Professor Amna Imam, of the SUNY Brockport Department of Public Administration, will kick off the next three South Asia Speaker Series (SASS) lectures of the semester with a discussion, “Pakistan: Governance Reform in a Nascent Democracy Plagued by Extremist Violence,” on Thursday, March 24.
The South Asia Speaker Series was conceived in the fall of 2009 by Assistant Professor of Religious Studies Anthony Cerulli, Assistant Professor of Political Science Vikash Yadav, and Assistant Professor of Economics Feisal Khan.
The purpose of the series is to foster awareness on campus of South Asian culture, history, and scholarship on issues pertaining to the countries in South Asia, says Cerulli. “The series is set up to provide a multidisciplinary forum for scholars and students of South Asian Studies, at HWS and elsewhere, to present their research.”
Imam was in the Pakistani Civil Service before starting her Ph.D. work in public administration at UCLA’s School of Policy. In addition to her expertise on the region as a university professor, Imam also worked as a sub-divisional magistrate in Karachi, Pakistan; she has firsthand experience with the administration of parts of the country. Her March 24 appearance at HWS will be part lecture, part discussion, on the topic of rebuilding Pakistan’s government and the United States’ involvement in the process. The event will take place on campus, in the Blackwell Room of Demarest Hall from 7 to 8:30 p.m.
On Thursday, April 14, Professor Subhasish Ray will join the series. Ray is a professor of political science at the University of Rochester, from which he also received his Ph.D. According to the University of Rochester, his recently-completed dissertation explores the link between the promotion of democracy and ethnic violence. His talk for the SASS will be closely related to this topic: “Foreign-imposed Democratization and Ethnic Violence: The Partition Violence in Punjab, August 1947.”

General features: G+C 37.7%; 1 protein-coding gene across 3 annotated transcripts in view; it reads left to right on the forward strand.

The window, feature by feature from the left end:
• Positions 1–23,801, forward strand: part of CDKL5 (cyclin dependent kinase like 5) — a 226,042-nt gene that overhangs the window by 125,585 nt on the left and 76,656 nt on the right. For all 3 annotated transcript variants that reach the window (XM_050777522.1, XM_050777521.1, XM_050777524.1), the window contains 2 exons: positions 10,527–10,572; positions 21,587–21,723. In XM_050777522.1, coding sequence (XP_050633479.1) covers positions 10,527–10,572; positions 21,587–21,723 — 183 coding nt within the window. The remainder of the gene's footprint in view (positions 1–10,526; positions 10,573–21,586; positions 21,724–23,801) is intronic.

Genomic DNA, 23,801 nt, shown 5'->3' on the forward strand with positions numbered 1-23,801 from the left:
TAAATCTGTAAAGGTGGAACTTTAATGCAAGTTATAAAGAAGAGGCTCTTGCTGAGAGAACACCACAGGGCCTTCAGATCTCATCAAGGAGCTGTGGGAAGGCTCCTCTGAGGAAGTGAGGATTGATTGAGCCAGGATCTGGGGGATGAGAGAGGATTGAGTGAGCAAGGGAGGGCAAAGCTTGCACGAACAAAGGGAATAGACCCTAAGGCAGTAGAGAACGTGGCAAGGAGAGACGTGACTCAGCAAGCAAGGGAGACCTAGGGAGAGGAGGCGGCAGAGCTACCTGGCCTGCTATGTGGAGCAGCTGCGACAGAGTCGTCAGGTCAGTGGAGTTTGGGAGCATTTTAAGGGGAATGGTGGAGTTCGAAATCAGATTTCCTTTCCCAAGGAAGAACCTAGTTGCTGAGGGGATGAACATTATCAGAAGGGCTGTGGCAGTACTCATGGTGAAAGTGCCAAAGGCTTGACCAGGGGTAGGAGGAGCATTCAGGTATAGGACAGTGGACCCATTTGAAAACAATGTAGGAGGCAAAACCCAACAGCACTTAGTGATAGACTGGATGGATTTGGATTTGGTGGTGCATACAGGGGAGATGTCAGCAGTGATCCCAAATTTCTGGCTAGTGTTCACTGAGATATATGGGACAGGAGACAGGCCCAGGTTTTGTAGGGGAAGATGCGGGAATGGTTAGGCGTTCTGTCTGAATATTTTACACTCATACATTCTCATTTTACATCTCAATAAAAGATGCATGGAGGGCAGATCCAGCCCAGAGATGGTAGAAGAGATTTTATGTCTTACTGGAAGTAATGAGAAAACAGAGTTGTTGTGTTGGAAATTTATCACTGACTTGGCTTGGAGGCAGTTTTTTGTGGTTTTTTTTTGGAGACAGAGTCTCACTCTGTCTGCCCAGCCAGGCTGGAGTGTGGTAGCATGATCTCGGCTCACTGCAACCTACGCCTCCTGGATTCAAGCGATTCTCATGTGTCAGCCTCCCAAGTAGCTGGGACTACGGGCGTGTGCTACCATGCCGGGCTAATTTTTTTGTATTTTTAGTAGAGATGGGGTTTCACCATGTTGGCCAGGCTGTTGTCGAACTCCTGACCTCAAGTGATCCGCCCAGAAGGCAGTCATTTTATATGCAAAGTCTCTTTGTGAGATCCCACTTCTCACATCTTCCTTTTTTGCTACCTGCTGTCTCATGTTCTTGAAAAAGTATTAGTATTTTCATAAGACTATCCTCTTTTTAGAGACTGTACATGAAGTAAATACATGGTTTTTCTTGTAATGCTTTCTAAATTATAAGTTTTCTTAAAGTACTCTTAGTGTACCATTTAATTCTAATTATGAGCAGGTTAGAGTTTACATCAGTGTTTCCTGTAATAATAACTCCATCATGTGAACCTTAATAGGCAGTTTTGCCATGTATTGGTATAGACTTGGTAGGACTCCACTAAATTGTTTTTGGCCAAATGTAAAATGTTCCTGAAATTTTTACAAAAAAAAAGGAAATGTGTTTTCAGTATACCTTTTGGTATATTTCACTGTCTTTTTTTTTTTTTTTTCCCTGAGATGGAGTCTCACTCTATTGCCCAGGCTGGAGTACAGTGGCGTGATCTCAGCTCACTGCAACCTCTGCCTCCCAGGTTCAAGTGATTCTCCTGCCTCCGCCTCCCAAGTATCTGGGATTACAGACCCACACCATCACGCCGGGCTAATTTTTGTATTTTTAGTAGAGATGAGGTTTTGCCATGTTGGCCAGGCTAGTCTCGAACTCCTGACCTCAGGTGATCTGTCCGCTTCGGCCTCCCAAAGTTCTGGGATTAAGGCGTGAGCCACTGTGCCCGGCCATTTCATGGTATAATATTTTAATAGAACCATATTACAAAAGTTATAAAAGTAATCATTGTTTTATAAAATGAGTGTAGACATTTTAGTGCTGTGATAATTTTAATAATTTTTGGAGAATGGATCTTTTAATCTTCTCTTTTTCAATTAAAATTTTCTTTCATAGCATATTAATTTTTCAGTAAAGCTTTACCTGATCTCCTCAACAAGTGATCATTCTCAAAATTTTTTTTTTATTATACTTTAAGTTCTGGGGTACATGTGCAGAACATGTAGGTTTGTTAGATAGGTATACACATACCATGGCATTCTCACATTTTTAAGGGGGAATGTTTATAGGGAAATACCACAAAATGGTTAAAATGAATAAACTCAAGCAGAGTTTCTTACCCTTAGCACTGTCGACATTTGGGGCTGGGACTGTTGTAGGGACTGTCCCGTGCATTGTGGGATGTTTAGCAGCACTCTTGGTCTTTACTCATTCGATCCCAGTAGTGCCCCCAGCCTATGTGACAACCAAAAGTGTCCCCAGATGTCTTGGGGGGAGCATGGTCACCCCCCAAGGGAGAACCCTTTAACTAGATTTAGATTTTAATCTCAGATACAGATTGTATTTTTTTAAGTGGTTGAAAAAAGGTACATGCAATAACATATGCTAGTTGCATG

“Subhasish Ray’s talk will offer a lot to help our students understand the 50-plus-years of aggression that have existed between Pakistan and India, why the two countries have fought four wars (counting Kargil as a minor border war), and why each nation continues to stand at the ready with nuclear arsenals directed at the other,” Cerulli says. This event will also take place from 7 to 8:30 p.m. in the Blackwell Room of Demarest Hall.
The final SASS event of the academic year will be a two-part presentation by Cerulli. His talk, “Epic Retold: The Fluidity of the Ramayana through the Ages,” will include a screening of “Sita Sings the Blues.” Cerulli received his Ph.D. in history of religions from the University of Chicago and has been teaching at the Colleges since 2008. The event will take place on Tuesday, May 3, and will be in the Sanford Room of the Warren Hunting Smith Library, from 5 to 7:30 p.m. Popcorn will be served in addition to the refreshments that are made available at each event.